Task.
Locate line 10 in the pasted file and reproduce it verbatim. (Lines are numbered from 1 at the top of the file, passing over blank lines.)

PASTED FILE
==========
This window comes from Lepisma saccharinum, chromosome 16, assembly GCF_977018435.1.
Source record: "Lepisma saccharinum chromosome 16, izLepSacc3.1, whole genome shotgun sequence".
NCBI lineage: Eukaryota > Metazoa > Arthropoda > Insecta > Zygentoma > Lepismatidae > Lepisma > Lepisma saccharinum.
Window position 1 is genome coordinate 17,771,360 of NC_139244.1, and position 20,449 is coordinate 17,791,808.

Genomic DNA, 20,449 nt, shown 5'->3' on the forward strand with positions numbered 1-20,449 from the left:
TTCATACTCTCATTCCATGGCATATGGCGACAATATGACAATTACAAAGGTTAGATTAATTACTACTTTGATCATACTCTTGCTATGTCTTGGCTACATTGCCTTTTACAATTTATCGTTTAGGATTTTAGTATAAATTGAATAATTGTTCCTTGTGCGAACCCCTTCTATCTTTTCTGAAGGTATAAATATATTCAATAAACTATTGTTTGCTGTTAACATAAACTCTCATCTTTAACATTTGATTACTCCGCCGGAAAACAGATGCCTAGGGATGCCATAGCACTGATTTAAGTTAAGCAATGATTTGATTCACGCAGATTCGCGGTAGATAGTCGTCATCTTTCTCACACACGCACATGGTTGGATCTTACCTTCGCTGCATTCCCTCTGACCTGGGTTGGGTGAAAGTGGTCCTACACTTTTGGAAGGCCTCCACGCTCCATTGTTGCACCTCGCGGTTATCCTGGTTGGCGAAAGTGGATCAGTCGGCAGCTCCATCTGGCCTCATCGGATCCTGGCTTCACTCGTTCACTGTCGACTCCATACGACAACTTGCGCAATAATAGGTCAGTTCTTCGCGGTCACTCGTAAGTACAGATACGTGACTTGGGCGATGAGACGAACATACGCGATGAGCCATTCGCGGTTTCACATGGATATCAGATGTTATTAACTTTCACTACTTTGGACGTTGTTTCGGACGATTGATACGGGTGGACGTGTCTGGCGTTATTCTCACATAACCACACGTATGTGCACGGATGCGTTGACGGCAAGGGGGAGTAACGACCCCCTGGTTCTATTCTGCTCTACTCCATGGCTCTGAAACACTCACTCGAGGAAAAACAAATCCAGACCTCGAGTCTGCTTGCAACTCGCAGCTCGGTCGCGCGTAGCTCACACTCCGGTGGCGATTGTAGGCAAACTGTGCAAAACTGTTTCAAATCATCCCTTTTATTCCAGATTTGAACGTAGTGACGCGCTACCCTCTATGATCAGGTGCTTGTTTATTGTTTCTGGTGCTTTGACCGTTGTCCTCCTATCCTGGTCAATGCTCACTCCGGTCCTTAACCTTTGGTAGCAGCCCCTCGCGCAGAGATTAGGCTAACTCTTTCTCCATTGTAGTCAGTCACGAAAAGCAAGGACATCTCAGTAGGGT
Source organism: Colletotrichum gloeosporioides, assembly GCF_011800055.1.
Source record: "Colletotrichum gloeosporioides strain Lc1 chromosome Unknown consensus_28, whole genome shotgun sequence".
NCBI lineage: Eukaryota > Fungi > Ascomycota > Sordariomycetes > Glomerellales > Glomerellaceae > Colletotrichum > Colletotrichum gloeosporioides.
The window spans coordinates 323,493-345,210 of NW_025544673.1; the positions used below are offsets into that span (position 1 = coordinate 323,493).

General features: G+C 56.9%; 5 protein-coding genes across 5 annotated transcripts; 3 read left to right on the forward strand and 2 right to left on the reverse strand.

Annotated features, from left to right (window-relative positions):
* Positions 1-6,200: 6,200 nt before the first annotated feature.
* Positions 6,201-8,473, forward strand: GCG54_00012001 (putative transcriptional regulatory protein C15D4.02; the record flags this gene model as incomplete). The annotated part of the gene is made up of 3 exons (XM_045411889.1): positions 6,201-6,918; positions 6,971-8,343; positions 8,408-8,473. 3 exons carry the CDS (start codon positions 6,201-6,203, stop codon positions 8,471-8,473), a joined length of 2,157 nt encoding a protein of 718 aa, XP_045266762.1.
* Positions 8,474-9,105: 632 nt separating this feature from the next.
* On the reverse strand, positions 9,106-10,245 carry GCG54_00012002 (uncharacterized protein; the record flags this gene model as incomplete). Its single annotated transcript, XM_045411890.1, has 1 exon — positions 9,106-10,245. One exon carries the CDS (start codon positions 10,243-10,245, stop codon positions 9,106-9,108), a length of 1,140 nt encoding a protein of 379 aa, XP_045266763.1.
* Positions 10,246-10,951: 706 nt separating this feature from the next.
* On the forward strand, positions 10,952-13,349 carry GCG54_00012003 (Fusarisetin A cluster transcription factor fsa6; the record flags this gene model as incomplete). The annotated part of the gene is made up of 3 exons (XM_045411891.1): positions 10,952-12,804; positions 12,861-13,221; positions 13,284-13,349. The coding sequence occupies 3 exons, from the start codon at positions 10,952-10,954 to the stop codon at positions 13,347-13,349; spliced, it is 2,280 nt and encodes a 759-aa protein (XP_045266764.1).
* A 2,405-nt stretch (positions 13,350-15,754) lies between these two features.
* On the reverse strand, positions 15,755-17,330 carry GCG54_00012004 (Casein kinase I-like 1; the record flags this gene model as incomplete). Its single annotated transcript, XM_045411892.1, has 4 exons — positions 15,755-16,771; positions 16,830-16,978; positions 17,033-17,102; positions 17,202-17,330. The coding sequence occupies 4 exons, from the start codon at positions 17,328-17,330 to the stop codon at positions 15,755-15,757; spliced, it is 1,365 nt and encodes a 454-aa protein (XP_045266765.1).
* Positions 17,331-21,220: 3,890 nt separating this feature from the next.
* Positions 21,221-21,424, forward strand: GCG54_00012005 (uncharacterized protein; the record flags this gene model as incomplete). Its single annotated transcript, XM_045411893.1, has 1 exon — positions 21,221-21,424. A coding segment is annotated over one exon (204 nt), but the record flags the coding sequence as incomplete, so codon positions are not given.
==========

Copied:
The window spans coordinates 323,493-345,210 of NW_025544673.1; the positions used below are offsets into that span (position 1 = coordinate 323,493).